Exquisite Synchrony

The Henry Tax Review, the National Congress of Australia’s First Peoples and the Marginalisation of Aboriginal Political Interests

It was exquisite synchrony when, on Sunday May 2, the steering committee of the National Congress of Australia’s First Peoples was announced and the Henry Report on Australia’s Future Tax System, as well as the government’s response to it, was unveiled. On the one hand, empowerment of Indigenous people and on the other hand, marginalisation of Indigenous political interests. Such has been the pattern of Australian public policy on Indigenous issues since the year dot.

But lets go back a few steps. Why should anybody even bother to connect the two events on May 2?

The fact is taxation reform is vital to the future of Indigenous Australia – on two fronts, as several submissions to the Henry Tax Review argued, there needs to be a dynamic understanding of native title and land issues by the taxation department and, equally importantly, the tax system treats investment in Aboriginal economic enterprise as well as community and cultural enterprise like lepers. These critical issues have only been cursorily addressed in the voluminous Henry report.

It also seems to me ironical that the person with experience on Indigenous issues on the Henry committee was the departmental secretary for Indigenous Affairs -  Jeff Harmer – who had presided over the demolition of ATSIC and the dispersement of Aboriginal matters into the far corners of the Commonwealth bureaucracy.

So on day one of its life, the Henry Review puts forward a significant challenge for the new National Congress. There are many significant questions including: will the Henry Review’s negligent treatment of Aboriginal economic issues be able to be reviewed and redressed through the new, independent national body or by any other means? And what in the future will the capacity of the new body have to influence important mainstream governmental reviews such as that of the Henry committee, as well as private corporate thinking?

The Henry Tax Review offers very little to Aboriginal Australians. Unless Aboriginal Australians match the economic and demographic profile of non-Aboriginal Australiansthen there is nothing in the Henry Review for them. Put aside the Rudd's government'sinsipid response, the Henry review is viewed as setting out the tax reform agenda for the next twenty years,  so it is even more discouraging and disappointing than Rudd.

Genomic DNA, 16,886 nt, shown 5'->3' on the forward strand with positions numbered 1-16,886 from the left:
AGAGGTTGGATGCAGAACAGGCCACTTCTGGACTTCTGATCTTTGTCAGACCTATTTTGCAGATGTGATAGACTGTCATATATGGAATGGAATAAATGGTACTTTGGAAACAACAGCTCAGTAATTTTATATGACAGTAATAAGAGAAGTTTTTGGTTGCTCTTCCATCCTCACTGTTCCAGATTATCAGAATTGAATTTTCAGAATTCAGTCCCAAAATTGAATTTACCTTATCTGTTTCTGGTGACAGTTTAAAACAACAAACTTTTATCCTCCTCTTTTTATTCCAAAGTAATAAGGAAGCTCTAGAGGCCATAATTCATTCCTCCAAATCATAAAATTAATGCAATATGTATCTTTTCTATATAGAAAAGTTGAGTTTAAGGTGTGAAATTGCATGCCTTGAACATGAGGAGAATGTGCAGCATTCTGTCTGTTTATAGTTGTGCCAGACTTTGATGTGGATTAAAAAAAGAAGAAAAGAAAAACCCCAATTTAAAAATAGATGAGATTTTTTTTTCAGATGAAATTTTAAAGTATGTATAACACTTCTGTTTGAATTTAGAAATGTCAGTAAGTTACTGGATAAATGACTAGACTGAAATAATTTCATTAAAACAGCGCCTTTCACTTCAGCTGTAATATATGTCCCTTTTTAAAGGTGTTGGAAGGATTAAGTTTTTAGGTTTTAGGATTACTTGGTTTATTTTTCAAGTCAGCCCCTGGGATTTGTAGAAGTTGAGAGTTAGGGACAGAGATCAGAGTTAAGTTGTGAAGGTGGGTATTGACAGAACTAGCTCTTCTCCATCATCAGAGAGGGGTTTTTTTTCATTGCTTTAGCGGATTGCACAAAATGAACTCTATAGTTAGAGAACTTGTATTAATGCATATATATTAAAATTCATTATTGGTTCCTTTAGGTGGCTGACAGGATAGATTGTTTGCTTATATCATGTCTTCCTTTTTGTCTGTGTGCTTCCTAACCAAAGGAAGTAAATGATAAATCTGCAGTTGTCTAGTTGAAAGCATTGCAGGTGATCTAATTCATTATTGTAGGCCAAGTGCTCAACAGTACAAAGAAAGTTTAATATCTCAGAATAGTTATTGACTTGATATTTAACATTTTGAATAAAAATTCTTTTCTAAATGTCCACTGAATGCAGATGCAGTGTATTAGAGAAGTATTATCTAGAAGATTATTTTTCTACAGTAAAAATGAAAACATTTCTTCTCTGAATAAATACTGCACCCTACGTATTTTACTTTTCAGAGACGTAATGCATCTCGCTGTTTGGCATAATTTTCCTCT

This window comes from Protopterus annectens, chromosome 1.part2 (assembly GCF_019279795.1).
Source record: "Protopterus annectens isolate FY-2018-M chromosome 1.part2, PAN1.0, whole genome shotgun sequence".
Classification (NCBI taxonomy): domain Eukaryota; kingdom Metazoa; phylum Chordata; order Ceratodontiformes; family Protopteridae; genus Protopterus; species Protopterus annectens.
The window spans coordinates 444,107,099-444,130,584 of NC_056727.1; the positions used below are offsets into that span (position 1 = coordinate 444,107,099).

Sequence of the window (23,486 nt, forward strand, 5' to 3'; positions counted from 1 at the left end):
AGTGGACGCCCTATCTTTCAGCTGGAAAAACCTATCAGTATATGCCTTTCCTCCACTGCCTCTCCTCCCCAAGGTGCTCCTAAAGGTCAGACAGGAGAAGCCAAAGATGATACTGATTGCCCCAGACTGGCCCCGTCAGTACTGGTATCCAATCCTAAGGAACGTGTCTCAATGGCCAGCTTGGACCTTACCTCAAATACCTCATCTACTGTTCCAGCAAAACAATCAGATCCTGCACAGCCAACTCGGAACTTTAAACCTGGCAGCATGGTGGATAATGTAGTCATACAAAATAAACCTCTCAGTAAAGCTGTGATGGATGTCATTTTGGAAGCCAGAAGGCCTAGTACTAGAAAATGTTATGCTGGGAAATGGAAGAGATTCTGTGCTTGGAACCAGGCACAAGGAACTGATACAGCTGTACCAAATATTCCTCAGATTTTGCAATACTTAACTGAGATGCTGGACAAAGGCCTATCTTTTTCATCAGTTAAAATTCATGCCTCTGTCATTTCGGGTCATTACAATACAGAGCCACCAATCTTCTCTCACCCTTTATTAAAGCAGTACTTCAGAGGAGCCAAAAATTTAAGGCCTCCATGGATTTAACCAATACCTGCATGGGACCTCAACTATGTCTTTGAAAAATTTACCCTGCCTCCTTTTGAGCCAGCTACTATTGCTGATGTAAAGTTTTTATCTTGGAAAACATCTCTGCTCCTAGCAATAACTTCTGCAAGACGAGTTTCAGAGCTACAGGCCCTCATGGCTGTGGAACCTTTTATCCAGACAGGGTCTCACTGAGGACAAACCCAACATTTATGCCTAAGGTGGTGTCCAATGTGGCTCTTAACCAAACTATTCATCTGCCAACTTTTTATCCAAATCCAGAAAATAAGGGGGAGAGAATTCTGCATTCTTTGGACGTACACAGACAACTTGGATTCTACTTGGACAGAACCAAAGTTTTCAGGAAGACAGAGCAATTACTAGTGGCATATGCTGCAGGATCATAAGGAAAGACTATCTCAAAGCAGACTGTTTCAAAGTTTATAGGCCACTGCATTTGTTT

On the face of it Australia seems to continually want to create an Aboriginal politicalsideshow with great hoopla but then leave out Aboriginal issues when it really counts. Of course this, along with the sensationalist press on ATSIC’s Chairman at the time, was the rhetoric that Mark Latham and John Howard used to argue for the scrapping the national Aboriginal organisation, the Aboriginal and Torres Strait Islander Commission, in 2004.  The conservatives’ argument was that it would be more effective to bring Aborigine perspectives into Commonwealth departments and to coordinate Indigenous policy from there. However what seems now clear is that by scrapping ATSIC and casting its functions to the four winds of the Commonwealth bureaucracy, John Howard took Aboriginal politics back a generation.  Now dealing with government on any significant Indigenous matters is a nightmare process. Even localised routinematters that were once handled by a competent and well loved local Aboriginalworkfare are extremely difficult to resolve.

What we have seen since ATSIC’s demise is the Canberrifcation of Aboriginal  affairs. Whatever its faults, ATSIC's offices in local Aboriginal communities were dynamic and one of the few places in local communities where black faces and black management predominated.  Since 2005 it has been a great shame to visit empty ATSIC offices in local areas and to see them gradually overrun by non-Aboriginal bureaucrats flying in and out, each wave requiring more and more education than the last.

The new National Congress of Australia’s First Peoples fixes some of the problems of ATSIC. The body is truly independent. It is not beholden to government for anything and can be the master of its own fate. But it also faces a tremendous challenge. Other national peak bodies have paying memberships such as trade unionists or private companies that can finance their operations and their local organising and lobbying efforts. No matter what the NCAFP now has in its kitty it would take billions to build such capacity in urban, regional and remote communities.

But that said the strongest dimension of the National Congress is its independence and its capacity to do something outside of government. Of course government dominates Aboriginal Australians. It is the primary funder of every dimension of Aboriginal lives. The task of the future is to create an economic foundation for Aboriginal independence and this is why the Henry Review is critically important.